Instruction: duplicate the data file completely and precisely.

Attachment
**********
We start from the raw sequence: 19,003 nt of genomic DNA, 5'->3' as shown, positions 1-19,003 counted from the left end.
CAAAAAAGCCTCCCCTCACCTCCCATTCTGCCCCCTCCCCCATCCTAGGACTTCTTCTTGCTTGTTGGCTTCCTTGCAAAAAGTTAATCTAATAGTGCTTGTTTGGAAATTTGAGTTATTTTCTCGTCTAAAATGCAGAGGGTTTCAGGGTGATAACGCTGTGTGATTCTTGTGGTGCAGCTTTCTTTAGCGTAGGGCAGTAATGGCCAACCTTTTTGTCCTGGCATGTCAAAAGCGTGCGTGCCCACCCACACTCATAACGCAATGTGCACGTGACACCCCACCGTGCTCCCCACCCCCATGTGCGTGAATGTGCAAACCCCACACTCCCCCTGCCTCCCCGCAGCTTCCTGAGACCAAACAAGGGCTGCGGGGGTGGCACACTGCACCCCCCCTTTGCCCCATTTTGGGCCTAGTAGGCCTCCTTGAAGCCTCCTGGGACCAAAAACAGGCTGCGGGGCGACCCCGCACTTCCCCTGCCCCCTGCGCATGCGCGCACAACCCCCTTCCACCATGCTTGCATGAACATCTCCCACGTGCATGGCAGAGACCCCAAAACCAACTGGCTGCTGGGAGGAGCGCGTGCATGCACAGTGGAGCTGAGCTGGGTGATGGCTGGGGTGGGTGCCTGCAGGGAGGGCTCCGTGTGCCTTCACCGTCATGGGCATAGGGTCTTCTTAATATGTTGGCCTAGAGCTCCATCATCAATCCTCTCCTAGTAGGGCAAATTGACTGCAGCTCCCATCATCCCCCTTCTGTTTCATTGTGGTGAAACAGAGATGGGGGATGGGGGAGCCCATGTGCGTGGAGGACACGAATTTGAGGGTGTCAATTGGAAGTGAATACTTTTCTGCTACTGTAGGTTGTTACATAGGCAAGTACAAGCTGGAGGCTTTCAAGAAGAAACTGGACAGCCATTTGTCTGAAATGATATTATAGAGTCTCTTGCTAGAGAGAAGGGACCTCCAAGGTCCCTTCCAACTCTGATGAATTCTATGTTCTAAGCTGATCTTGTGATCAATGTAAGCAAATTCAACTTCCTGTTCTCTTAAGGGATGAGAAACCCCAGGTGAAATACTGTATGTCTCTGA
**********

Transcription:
We start from the raw sequence: 19,003 nt of genomic DNA, 5'->3' as shown, positions 1-19,003 counted from the left end.
CAAAAAAGCCTCCCCTCACCTCCCATTCTGCCCCCTCCCCCATCCTAGGACTTCTTCTTGCTTGTTGGCTTCCTTGCAAAAAGTTAATCTAATAGTGCTTGTTTGGAAATTTGAGTTATTTTCTCGTCTAAAATGCAGAGGGTTTCAGGGTGATAACGCTGTGTGATTCTTGTGGTGCAGCTTTCTTTAGCGTAGGGCAGTAATGGCCAACCTTTTTGTCCTGGCATGTCAAAAGCGTGCGTGCCCACCCACACTCATAACGCAATGTGCACGTGACACCCCACCGTGCTCCCCACCCCCATGTGCGTGAATGTGCAAACCCCACACTCCCCCTGCCTCCCCGCAGCTTCCTGAGACCAAACAAGGGCTGCGGGGGTGGCACACTGCACCCCCCCTTTGCCCCATTTTGGGCCTAGTAGGCCTCCTTGAAGCCTCCTGGGACCAAAAACAGGCTGCGGGGCGACCCCGCACTTCCCCTGCCCCCTGCGCATGCGCGCACAACCCCCTTCCACCATGCTTGCATGAACATCTCCCACGTGCATGGCAGAGACCCCAAAACCAACTGGCTGCTGGGAGGAGCGCGTGCATGCACAGTGGAGCTGAGCTGGGTGATGGCTGGGGTGGGTGCCTGCAGGGAGGGCTCCGTGTGCCTTCACCGTCATGGGCATAGGGTCTTCTTAATATGTTGGCCTAGAGCTCCATCATCAATCCTCTCCTAGTAGGGCAAATTGACTGCAGCTCCCATCATCCCCCTTCTGTTTCATTGTGGTGAAACAGAGATGGGGGATGGGGGAGCCCATGTGCGTGGAGGACACGAATTTGAGGGTGTCAATTGGAAGTGAATACTTTTCTGCTACTGTAGGTTGTTACATAGGCAAGTACAAGCTGGAGGCTTTCAAGAAGAAACTGGACAGCCATTTGTCTGAAATGATATTATAGAGTCTCTTGCTAGAGAGAAGGGACCTCCAAGGTCCCTTCCAACTCTGATGAATTCTATGTTCTAAGCTGATCTTGTGATCAATGTAAGCAAATTCAACTTCCTGTTCTCTTAAGGGATGAGAAACCCCAGGTGAAATACTGTATGTCTCTGA